“Geology of Skyline Drive” w/JMU

I mentioned going out in the field last Thursday with Liz Johnson‘s “Geology of Skyline Drive” lab course at James Madison University.

We started the trip south of Elkton, Virginia, at an exposure where Liz had the students collect hand samples and sketch their key features. Here’s one that I picked up:

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Regular readers will recognize those little circular thingies as Skolithos trace fossils, which are soda-straw-like in the third dimension. Rotate the sample by 90°, and you can see the tubes descending through the quartz sandstone:

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This is the Antietam Formation, a distinctive quartz sandstone / quartzite in the Blue Ridge geologic province. But at this location, on the floor of the Page Valley and butted up against the Blue Ridge itself, we see something else in the Antietam:

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Parts of this outcrop are pervasively shattered: a variety of sized clasts of Antietam quartzite are loosely held together in porcupine-like arrays of fault breccia. Turns out that this is the structural signature of a major discontinuity in the Earth’s crust: the Blue Ridge Thrust Fault. This is the fault that divides the Valley & Ridge province on the west from the Blue Ridge province on the east. And here, thanks to a roadcut on Route 340, we can put our hand on the trace of that major fault. Here’s another piece of the fault breccia:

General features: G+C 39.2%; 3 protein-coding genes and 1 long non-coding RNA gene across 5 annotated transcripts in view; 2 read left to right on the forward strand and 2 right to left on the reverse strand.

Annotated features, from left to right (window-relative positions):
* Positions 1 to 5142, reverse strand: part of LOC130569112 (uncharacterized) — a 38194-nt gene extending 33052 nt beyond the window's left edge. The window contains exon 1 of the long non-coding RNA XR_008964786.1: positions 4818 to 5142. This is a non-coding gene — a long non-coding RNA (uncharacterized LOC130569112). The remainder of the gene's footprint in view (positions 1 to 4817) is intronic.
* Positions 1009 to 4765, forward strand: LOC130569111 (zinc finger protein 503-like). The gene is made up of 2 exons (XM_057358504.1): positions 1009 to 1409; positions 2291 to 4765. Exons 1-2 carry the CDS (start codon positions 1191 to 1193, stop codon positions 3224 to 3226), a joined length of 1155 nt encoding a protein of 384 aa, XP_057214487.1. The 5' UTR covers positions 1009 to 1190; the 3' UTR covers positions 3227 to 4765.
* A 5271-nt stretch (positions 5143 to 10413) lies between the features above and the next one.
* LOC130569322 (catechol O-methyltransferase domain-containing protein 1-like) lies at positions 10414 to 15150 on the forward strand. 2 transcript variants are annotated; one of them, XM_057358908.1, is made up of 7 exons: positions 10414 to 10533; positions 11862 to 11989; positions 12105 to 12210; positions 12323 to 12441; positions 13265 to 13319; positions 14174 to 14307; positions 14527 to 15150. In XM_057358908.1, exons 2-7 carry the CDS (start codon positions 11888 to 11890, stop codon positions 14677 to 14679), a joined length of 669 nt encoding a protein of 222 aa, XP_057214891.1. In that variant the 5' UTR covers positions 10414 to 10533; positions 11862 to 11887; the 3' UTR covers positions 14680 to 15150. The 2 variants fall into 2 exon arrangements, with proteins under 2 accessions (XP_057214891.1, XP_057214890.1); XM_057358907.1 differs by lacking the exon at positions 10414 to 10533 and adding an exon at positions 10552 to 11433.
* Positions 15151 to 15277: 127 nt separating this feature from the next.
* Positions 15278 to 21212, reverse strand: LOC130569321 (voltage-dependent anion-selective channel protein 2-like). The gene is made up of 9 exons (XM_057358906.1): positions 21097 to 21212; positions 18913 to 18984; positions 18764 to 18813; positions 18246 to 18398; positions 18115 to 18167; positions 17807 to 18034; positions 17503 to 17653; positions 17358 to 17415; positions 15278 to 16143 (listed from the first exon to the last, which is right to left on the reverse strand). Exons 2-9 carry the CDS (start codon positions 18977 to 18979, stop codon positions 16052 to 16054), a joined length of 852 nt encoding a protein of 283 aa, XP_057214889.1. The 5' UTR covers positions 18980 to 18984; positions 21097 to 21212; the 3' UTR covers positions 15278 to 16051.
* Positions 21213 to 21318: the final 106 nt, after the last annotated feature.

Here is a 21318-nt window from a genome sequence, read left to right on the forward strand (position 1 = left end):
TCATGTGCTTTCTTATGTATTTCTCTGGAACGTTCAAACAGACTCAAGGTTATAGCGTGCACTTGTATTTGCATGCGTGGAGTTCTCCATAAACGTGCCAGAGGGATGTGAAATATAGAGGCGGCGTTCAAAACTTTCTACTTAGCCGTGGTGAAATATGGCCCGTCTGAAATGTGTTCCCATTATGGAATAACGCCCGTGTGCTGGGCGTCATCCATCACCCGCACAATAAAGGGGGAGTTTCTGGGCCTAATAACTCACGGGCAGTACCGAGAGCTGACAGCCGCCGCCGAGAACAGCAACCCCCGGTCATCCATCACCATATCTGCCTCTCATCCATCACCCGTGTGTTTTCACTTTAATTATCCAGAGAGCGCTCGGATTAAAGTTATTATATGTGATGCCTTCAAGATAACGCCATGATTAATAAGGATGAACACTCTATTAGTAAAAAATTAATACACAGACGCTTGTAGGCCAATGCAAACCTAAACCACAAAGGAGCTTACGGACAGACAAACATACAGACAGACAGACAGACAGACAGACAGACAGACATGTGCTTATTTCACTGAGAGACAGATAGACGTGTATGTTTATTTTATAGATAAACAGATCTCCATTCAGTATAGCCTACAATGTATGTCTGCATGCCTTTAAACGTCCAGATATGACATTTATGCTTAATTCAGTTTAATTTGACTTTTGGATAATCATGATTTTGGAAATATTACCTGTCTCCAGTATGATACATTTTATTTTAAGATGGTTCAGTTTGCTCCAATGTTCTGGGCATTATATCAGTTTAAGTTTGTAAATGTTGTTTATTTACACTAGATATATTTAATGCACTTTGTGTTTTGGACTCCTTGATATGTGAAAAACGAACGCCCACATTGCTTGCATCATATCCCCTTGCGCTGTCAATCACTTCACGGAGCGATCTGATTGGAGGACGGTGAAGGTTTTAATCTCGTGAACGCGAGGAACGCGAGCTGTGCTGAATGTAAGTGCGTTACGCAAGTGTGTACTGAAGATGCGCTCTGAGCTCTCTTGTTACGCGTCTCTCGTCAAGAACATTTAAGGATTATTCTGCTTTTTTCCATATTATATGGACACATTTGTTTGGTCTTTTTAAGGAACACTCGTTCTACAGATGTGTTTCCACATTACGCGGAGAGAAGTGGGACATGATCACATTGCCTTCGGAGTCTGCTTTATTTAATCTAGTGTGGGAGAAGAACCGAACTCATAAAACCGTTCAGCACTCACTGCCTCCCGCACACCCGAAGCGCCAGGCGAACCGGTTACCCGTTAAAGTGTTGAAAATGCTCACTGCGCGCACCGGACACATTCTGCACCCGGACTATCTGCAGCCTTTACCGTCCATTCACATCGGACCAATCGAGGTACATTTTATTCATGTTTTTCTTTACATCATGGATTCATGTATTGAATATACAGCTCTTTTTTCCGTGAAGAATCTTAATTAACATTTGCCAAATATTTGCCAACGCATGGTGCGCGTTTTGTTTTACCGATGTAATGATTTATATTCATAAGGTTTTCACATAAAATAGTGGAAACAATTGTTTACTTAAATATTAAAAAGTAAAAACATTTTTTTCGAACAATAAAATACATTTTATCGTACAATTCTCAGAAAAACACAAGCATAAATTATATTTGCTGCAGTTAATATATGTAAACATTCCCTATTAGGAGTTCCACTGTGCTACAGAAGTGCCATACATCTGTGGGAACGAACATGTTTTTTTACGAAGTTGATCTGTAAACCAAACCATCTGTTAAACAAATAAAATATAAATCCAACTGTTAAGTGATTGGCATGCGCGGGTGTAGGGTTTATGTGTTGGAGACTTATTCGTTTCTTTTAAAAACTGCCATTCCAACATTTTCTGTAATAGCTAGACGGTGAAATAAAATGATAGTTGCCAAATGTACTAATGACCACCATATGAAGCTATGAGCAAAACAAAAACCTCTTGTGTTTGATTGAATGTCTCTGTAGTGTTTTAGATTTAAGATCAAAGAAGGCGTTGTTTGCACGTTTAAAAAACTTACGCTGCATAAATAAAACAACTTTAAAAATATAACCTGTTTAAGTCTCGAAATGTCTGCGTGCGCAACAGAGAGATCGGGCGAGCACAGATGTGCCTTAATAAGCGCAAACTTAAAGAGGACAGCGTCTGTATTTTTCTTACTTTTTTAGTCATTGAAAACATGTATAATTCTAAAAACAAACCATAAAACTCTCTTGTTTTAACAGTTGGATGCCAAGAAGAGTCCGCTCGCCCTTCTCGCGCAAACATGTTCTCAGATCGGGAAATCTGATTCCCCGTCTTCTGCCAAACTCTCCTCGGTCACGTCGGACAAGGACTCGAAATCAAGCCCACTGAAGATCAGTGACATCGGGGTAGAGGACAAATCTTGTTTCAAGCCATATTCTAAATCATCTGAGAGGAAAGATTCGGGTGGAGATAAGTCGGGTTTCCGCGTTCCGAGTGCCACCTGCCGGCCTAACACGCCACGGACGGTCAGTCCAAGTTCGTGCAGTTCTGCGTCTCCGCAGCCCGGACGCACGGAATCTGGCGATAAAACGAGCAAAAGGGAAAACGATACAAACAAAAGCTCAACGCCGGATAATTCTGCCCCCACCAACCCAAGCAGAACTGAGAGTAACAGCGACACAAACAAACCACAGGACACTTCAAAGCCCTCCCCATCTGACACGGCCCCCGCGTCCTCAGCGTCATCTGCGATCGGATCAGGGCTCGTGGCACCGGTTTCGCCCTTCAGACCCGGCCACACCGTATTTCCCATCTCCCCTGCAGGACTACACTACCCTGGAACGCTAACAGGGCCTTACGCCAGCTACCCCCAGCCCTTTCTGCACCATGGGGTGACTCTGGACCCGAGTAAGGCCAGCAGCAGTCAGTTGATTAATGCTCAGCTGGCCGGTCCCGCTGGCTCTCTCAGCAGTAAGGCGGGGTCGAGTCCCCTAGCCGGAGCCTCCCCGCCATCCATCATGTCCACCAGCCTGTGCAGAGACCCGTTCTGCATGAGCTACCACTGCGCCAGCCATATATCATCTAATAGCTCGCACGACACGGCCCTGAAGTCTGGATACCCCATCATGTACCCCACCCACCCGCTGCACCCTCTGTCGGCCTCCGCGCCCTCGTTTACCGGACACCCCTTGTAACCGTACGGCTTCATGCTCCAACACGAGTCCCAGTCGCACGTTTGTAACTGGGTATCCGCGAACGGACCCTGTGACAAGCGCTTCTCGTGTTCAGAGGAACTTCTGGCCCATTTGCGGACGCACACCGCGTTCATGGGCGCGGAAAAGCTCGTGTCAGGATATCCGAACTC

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After grokking on the tectonic significance of this fault surface, we drove up into Shenandoah National Park, to check out some outcrops along Skyline Drive itself, but it was really foggy. Here’s a typical look at the team in the intra-cloud conditions atop the Blue Ridge:

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We checked out primary sedimentary structures in the Weverton Formation at Doyles River Overlook (milepost 81.9), like these graded beds (paleo-up towards the bottom of the photo)…

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…and these cross-beds. You can see that it was raining on us at this point: hence the partly-wet outcrop and glossy reflection at right:

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Cutting through this outcrop was a neat little shear zone where a muddy layer had been sheared out into a wavy/lenticular phyllonite, with a distinctive S-C fabric visible in three dimensions: